For instance, in soccer, knowing when a player is likely to shoot at a goal or make a critical pass can be the difference between capturing a stunning action shot and missing the moment completely.
Understanding the game helps you to position yourself in the right spot at the right time. You also need to know the players: each athlete has their style, strategy, and rhythm.
Anticipation also involves reading the overall game situation. In soccer, this could mean identifying when a team is setting up for a set piece, when a counterattack is likely, or when a player is about to attempt a particularly challenging maneuver, such as a bicycle kick. These moments often make for compelling photographs, but capturing them requires a keen sense of what’s happening on the field.
To exemplify further, let’s think of another sport: tennis. Tennis is a back-and-forth game, with players switching from defense to offense in a heartbeat. If you understand a player’s patterns, you can anticipate pivotal moments in the match.
If a player has a powerful serve, being ready for that moment can let you capture the intense focus on their face or the explosive power of their swing. Or, if a player is known for their agile net play, you can position yourself to capture the finesse and speed of their volleys.
Another example: In boxing – if you know that one boxer has a devastating right hook, you can position yourself to capture the exact moment of impact. Or, if a boxer is known for their quick footwork, you can aim to photograph the grace and speed of their movements in the ring.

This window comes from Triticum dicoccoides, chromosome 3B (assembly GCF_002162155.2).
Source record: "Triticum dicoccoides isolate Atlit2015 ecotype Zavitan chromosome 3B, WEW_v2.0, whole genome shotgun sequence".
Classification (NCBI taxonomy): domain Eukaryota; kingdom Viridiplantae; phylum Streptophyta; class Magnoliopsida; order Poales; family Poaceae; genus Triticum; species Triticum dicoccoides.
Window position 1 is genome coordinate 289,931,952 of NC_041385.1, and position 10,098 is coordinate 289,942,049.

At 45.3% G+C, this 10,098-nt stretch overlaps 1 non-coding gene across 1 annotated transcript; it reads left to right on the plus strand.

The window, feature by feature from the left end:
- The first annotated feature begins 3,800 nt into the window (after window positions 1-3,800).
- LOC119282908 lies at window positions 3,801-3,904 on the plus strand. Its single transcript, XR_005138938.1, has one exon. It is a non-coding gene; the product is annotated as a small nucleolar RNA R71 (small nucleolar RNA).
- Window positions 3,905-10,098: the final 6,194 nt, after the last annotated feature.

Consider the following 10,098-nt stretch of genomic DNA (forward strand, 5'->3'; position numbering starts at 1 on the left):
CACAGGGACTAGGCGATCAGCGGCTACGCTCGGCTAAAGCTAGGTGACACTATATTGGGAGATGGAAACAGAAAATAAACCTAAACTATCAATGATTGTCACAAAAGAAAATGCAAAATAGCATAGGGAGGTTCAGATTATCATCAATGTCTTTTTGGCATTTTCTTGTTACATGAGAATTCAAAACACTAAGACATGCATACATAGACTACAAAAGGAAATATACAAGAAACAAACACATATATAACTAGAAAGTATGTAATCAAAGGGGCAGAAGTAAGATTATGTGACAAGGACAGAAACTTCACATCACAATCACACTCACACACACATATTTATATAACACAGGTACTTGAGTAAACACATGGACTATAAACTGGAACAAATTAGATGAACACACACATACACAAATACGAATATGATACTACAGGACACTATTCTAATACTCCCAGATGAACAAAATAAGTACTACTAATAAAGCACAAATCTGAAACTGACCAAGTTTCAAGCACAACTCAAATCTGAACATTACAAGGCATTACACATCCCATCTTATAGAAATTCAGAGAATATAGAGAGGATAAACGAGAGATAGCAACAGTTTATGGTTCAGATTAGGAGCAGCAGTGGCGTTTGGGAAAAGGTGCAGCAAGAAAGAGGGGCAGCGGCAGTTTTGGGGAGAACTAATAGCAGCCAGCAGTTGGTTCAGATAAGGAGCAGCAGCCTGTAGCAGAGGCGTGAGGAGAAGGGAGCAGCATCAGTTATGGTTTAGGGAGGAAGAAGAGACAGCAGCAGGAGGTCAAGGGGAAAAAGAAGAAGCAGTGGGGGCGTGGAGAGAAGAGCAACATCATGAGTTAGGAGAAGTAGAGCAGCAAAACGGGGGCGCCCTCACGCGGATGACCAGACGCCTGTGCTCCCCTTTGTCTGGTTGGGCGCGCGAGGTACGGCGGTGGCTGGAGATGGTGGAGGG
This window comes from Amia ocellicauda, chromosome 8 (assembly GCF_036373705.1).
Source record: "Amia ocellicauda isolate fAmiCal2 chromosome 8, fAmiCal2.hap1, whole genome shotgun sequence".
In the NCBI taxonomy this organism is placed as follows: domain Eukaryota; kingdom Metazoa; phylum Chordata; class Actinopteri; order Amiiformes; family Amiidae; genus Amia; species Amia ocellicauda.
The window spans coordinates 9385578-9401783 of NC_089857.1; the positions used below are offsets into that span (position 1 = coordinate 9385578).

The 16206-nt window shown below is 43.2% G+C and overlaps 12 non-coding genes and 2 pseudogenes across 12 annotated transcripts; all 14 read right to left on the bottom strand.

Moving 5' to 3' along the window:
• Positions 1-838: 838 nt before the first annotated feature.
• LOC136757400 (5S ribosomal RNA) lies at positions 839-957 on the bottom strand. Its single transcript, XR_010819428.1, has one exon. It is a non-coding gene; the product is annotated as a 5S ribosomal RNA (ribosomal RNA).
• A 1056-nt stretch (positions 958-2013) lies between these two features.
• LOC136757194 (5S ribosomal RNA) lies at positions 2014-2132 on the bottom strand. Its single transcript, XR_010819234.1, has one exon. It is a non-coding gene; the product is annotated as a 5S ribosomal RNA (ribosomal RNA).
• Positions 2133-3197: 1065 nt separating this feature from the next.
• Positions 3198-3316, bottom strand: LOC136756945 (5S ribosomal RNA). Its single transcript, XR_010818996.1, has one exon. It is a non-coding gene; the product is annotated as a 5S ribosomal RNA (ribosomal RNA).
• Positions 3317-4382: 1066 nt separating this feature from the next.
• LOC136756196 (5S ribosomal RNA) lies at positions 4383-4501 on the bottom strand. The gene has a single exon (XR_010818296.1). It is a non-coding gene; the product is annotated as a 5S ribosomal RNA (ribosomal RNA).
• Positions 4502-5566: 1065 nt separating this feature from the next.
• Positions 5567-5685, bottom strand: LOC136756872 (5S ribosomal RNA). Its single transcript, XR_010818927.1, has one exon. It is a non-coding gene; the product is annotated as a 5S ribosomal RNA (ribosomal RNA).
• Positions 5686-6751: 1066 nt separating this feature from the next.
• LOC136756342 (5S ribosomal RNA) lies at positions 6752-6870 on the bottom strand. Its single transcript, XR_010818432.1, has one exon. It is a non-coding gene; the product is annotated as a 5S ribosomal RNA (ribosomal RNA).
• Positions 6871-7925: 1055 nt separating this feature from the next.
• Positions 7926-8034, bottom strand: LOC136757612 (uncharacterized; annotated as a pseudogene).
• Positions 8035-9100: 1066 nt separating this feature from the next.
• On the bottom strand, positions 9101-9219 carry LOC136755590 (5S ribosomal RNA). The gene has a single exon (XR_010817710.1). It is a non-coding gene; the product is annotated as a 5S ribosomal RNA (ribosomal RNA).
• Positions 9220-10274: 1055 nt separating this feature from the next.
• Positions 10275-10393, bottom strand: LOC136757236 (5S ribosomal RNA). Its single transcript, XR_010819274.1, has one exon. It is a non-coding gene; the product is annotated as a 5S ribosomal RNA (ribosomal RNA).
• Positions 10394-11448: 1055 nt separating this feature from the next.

So this ‘sixth sense’ of anticipation, informed by understanding the game and its players, can lead to captivating and dynamic sport action photos.
Using Composition in Action Photos
In action photography, space is not a final frontier but one of the most basic compositional rules.
It’s all about giving your subject room to move into. As a photographer, you need to consider how the elements in your image interact with each other and how they guide the viewer’s eye.
Imagine you’re capturing a cyclist racing down a path. Suppose you position the cyclist with more space in front of them than behind them. In that case, the viewer’s eye naturally follows the implied motion, creating a more engaging and satisfying visual experience. This technique is commonly referred to as the “rule of space.”
To illustrate further: think about a nature documentary where a cheetah is shown sprinting after its prey. The most compelling shot wouldn’t just freeze the cheetah mid-run.
Instead, it would frame the cheetah so we can see the vast expanse of the savannah in front of it, giving us a sense of its speed and the distance it has to cover. This use of the rule of space allows the viewer to experience the tension and drama of the hunt.
PRO TIP: Despite the technological advancements, some digital cameras, especially DSLRs, still have a noticeable lag. To overcome this, familiarize yourself with your camera’s specific delay. Start by taking a test shot and observing the time between pressing the button and the image being taken.
Capturing action shots requires a combination of the right equipment, an understanding of your subject, and lots of practice. Whether you’re shooting a local sports event or fast-moving wildlife, these tips will assist you in capturing the perfect action shot.
But don’t get stuck in the same over-used action shots that everyone delves into, but rather look for ways to level up your action shot and make it stand out in a creative way – by adding a unique perspective or conveying an intense emotion.
And remember: As in sports, in photography too, you miss 100% of the shots you don’t take. So, grab your camera, step into the field, and may your photos always find their mark.
And if you’re ever in doubt, learn more by checking out our other articles here at OhMyCamera.